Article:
Further reading on selecting risk coverage may be found in the on line AusIMM Bulletin [ ] These references include hints on selecting the range of insurance coverage. Also note. 1) The concept of civil liability claims to cover certain risk areas outside the negligent breach in duty of care. 2) The role of the contractor and the subcontractor, and importance of disclosure factors with regards to professional indemnity insurance. 3) “Run-off” insurance is designed to provide ongoing professional indemnity insurance once the job has been finished, or once the professional retires.

There are many terms associated with this article, and when developing a professional indemnity insurance policy, such as- breach of professional duty, professional negligence, malpractice, gross negligence etc, that should be carefully defined for the policy holder.

Project Insurance.

There is a trend for successful Indonesian mining companies to follow international trends. Project insurance is becoming more important to attract new finances and to demonstrate a sounder financial position, along with more control over project risk.  Requiring contractors to include insurances for Public Liability and Professional Indemnity may be one way to demonstrate a more professional and responsible management profile.

Smaller Indonesian exploration, mining, service companies or individual professionals operating in Indonesia simply do not carry professional indemnity insurance. This would seem to be because such insurance is difficult to obtain, expensive and mostly deemed not essential. But times are a changing!

Where is Professional Indemnity heading in Indonesia?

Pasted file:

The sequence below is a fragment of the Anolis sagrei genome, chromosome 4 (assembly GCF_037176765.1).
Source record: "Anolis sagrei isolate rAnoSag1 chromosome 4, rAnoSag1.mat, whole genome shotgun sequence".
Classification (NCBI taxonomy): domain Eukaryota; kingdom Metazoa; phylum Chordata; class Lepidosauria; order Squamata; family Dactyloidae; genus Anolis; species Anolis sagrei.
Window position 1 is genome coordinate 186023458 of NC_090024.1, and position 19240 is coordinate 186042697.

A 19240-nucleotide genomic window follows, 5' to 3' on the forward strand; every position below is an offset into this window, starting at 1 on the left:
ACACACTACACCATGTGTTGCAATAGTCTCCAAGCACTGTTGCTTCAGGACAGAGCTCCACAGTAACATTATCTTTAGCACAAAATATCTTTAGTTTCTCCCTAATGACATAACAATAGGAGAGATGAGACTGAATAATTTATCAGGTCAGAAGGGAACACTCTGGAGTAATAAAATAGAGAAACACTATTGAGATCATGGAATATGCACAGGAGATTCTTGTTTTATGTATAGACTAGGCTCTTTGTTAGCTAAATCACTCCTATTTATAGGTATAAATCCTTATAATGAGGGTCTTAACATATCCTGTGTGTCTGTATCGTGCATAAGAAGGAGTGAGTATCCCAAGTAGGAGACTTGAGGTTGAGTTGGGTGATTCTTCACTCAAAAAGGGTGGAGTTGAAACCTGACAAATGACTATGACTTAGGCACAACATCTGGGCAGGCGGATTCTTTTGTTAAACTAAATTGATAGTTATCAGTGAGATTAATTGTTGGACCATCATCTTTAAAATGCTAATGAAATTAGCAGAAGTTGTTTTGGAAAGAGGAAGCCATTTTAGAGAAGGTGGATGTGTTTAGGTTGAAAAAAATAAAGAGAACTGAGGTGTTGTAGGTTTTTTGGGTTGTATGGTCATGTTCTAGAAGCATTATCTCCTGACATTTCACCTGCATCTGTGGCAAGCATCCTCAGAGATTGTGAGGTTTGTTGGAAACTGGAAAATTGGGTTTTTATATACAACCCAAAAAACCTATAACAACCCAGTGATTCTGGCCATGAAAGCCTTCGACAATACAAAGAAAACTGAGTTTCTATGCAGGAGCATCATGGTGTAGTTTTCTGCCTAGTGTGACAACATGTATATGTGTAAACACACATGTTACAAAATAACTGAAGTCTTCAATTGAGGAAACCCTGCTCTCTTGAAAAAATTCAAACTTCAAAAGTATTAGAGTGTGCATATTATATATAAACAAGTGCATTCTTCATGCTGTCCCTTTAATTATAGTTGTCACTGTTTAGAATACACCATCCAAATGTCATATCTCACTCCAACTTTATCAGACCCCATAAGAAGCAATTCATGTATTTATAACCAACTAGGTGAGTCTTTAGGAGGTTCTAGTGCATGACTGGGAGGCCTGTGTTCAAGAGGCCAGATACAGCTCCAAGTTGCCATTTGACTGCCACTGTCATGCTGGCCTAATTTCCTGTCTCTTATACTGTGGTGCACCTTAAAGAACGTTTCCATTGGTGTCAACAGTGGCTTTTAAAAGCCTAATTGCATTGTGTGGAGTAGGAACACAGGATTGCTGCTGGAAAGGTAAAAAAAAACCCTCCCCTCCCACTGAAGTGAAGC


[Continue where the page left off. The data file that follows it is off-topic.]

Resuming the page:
During the construction of Pacific Place mall (around 2006-7) there was a scaffold accident causing some deaths. The project owner disowned any responsibility, and said it was the developer, who also disowned any responsibility and said it was the sub-contractor, who further disowned responsibility saying it was the shift foreman. The foreman had limited site operational control, no political connections, nor funds and was convicted. These days the mining industry places legal responsibility for accidents on the directors. Often such directors are “well connected” and seem to minimize any direct responsibility for mining accidents, though the company may receive warnings or administrative sanctions from the ESDM etc. More recently there has been an increase in boldness by local communities and NGO’s to complain about accidental drowning deaths, or road collapse etc. Again, the companies / directors seem to be “well connected” and may be administratively punished with ESDM warnings, sanctions etc. It seems likely that the communities or NGO’s may not be satisfied with the outcome from such incidents, and seek a softer target in accusing the mine engineer of professional neglect. Typically, there are no legal assurances the mining company will support the mining engineer – leaving the engineer to be the “sacrificial lamb”. We might expect NGO’s or community groups to focus their anguish against the mining companies, as such companies are perceived to have a big pay out potential. But some NGO’s may seek to sue the engineer, in order to build up that particular NGO’s public profile, or satisfy retribution by a local community.